NORWAY: PART 2 - Biking, Vikings & Beyond


Oslo, the capital of Norway. Like a viking exploring the sea, I navigated the waters of this foreign city. By bicycle, train & bus, I explored the Scandinavian metropolis by visiting museums, meeting locals & searching for Turtle Power. Join me and my Norwegian pal, Mathias, as we tour Oslo in a quest for culture and cowabunga!

PART 2 of the 4-part travelogue!


After a ten-hour night of sleep, I woke up the next morning feeling rejuvenated. The jet lag subsided and normalcy had returned. Increased energy levels had me itching to do something more active. Being in Norway, Vikings were on my mind. Mathias climbed on his bicycle, I rented my own, and together we pedaled through the city streets and country-like roads to the Bygdøy peninsula. Our first stop upon arrival was the Viking Ship Museum.



Us toy collectors flaunt our vintage items when they're in mint condition, boasting even more when they're still unopened in their original packaging. But compared to the 1000+ year old wooden ships on display in the museum, our wimpy pieces of plastic from the 80s are a joke. A few decades of dusting is no match for the jaw-dropping work done to restore the Viking ships. These wooden beasts were unearthed by a team of archeologists, not found at some dingy flea market. I'm not trying to muster up any negativity on collecting toys, but the museum opened my eyes to how minuscule my pile of junk really is.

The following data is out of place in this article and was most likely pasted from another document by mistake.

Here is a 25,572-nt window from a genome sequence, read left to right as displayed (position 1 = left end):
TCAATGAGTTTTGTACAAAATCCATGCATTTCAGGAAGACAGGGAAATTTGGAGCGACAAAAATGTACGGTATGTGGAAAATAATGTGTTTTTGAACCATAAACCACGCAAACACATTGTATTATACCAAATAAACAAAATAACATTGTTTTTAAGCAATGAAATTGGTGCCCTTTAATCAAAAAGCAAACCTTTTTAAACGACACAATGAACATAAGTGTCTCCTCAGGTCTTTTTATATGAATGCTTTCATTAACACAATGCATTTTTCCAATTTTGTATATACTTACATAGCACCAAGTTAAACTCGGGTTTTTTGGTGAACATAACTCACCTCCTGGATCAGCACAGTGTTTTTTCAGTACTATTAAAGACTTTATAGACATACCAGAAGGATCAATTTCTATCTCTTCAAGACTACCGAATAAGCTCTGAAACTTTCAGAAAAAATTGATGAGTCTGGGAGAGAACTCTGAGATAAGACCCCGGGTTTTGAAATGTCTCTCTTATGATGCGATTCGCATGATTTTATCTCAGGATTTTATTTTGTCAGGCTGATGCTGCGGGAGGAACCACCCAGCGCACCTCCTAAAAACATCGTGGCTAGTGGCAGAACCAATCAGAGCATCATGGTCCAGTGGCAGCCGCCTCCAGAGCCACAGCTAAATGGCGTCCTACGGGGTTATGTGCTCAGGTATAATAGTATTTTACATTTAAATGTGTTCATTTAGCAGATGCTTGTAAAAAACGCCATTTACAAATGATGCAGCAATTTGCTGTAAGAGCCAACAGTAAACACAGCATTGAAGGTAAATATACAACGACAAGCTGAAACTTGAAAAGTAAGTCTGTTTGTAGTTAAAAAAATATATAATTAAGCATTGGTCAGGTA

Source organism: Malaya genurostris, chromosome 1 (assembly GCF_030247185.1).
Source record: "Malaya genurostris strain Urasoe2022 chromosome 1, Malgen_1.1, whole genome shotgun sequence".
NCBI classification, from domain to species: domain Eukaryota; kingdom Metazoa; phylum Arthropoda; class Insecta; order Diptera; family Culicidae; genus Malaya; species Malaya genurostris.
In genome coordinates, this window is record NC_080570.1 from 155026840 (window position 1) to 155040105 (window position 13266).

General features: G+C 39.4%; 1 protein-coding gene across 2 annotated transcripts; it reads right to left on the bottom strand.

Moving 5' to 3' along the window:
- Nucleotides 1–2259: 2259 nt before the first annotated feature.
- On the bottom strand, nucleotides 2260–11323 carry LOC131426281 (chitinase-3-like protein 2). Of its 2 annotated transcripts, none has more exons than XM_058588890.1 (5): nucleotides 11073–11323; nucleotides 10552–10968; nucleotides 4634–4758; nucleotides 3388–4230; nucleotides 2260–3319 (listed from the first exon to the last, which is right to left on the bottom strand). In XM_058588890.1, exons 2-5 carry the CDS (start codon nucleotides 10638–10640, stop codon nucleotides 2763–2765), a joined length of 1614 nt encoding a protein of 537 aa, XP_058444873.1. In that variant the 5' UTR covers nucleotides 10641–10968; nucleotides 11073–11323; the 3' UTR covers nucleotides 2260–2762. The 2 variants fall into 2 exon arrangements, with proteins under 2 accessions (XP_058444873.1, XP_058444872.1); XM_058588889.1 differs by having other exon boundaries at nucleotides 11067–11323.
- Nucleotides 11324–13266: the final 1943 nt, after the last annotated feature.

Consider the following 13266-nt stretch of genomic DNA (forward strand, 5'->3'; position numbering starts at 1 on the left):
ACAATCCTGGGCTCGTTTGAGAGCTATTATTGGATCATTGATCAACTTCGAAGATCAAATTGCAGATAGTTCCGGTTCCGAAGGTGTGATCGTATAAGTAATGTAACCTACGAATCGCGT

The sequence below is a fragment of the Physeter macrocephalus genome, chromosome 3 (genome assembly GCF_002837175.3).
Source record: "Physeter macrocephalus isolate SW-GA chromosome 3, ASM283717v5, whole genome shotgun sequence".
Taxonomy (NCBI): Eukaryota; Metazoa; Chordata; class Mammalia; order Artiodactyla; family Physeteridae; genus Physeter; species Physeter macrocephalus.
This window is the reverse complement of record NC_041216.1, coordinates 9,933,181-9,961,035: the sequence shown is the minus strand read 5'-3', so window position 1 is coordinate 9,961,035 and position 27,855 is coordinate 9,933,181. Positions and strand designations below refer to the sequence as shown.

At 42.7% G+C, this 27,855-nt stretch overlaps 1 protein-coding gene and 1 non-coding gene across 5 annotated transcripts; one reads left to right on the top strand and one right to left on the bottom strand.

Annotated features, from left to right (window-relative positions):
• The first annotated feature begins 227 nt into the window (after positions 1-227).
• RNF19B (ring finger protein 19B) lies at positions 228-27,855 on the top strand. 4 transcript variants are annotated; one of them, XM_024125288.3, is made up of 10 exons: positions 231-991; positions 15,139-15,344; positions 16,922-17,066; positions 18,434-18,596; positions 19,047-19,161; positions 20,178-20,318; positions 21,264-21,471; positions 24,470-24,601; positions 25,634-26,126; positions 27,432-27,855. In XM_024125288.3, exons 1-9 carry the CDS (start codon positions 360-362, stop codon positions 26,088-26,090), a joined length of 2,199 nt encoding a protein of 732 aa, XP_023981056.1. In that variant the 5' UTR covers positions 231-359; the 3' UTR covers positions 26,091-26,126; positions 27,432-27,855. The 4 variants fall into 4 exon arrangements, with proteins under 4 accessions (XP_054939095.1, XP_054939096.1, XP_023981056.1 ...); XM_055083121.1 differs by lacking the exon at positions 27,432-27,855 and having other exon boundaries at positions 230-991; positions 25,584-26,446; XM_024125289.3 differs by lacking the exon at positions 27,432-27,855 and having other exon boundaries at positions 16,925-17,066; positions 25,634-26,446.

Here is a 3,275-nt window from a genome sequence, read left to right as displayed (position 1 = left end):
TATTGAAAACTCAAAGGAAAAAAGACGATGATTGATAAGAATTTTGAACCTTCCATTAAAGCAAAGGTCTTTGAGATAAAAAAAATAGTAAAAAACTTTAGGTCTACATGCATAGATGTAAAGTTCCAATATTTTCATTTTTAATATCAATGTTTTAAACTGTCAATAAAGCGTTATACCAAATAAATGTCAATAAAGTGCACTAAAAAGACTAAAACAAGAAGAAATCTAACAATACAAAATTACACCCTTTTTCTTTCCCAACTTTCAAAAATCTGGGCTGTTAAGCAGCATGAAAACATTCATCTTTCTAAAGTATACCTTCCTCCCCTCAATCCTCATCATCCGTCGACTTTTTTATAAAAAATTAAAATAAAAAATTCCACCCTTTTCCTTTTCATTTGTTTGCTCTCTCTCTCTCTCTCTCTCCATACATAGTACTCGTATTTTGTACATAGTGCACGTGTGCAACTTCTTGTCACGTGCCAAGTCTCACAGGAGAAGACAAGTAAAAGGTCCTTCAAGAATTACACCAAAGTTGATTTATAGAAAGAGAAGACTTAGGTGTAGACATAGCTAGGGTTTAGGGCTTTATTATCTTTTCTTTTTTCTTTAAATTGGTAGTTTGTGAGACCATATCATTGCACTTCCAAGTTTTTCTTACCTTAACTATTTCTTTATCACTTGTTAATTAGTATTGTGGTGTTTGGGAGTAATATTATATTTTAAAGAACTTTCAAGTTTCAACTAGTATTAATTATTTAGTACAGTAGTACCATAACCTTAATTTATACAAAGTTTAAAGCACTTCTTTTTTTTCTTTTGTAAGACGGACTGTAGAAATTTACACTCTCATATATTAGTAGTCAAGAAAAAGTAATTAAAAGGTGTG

Naturally, this inspired me to buy a toy from the gift shop and build upon my collection of junk. Did Vikings have toys?



The Oslo museum jaunt continued. Our next stop was the Norwegian Folk Museum (Norsk Folkemuseum). It's biggest draw is the unique layout. It's a mini-community, sprawled out over wooded hills and grass grounds. Small houses, apartments, barns & a church showcase Norwegian life throughout the ages. The place was pretty empty. I felt like we were trespassing on an abandoned movie set, walking into ancient, wooden structures, expecting a security guard to pop out at any minute.